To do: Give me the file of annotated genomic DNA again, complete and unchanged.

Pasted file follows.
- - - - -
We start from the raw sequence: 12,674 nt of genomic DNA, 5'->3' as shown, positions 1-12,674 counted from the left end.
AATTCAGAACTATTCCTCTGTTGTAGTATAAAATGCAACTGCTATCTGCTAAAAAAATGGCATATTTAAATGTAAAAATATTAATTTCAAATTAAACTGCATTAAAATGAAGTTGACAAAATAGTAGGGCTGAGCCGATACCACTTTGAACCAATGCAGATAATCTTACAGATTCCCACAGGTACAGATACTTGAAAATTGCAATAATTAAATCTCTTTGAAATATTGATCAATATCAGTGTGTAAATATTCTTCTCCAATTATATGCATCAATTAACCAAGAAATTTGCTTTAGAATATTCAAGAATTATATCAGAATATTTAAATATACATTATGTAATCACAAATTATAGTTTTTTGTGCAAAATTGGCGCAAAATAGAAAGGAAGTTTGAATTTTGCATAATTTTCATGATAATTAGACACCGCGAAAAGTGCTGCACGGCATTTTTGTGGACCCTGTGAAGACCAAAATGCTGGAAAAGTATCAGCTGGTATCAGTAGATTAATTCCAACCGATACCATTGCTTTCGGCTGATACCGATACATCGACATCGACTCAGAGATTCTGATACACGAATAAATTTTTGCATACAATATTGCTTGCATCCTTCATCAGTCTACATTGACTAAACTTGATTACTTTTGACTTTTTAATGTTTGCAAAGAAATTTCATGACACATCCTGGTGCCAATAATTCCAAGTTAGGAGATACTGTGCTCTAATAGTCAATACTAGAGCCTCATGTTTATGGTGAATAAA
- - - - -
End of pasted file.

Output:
We start from the raw sequence: 12,674 nt of genomic DNA, 5'->3' as shown, positions 1-12,674 counted from the left end.
AATTCAGAACTATTCCTCTGTTGTAGTATAAAATGCAACTGCTATCTGCTAAAAAAATGGCATATTTAAATGTAAAAATATTAATTTCAAATTAAACTGCATTAAAATGAAGTTGACAAAATAGTAGGGCTGAGCCGATACCACTTTGAACCAATGCAGATAATCTTACAGATTCCCACAGGTACAGATACTTGAAAATTGCAATAATTAAATCTCTTTGAAATATTGATCAATATCAGTGTGTAAATATTCTTCTCCAATTATATGCATCAATTAACCAAGAAATTTGCTTTAGAATATTCAAGAATTATATCAGAATATTTAAATATACATTATGTAATCACAAATTATAGTTTTTTGTGCAAAATTGGCGCAAAATAGAAAGGAAGTTTGAATTTTGCATAATTTTCATGATAATTAGACACCGCGAAAAGTGCTGCACGGCATTTTTGTGGACCCTGTGAAGACCAAAATGCTGGAAAAGTATCAGCTGGTATCAGTAGATTAATTCCAACCGATACCATTGCTTTCGGCTGATACCGATACATCGACATCGACTCAGAGATTCTGATACACGAATAAATTTTTGCATACAATATTGCTTGCATCCTTCATCAGTCTACATTGACTAAACTTGATTACTTTTGACTTTTTAATGTTTGCAAAGAAATTTCATGACACATCCTGGTGCCAATAATTCCAAGTTAGGAGATACTGTGCTCTAATAGTCAATACTAGAGCCTCATGTTTATGGTGAATAAA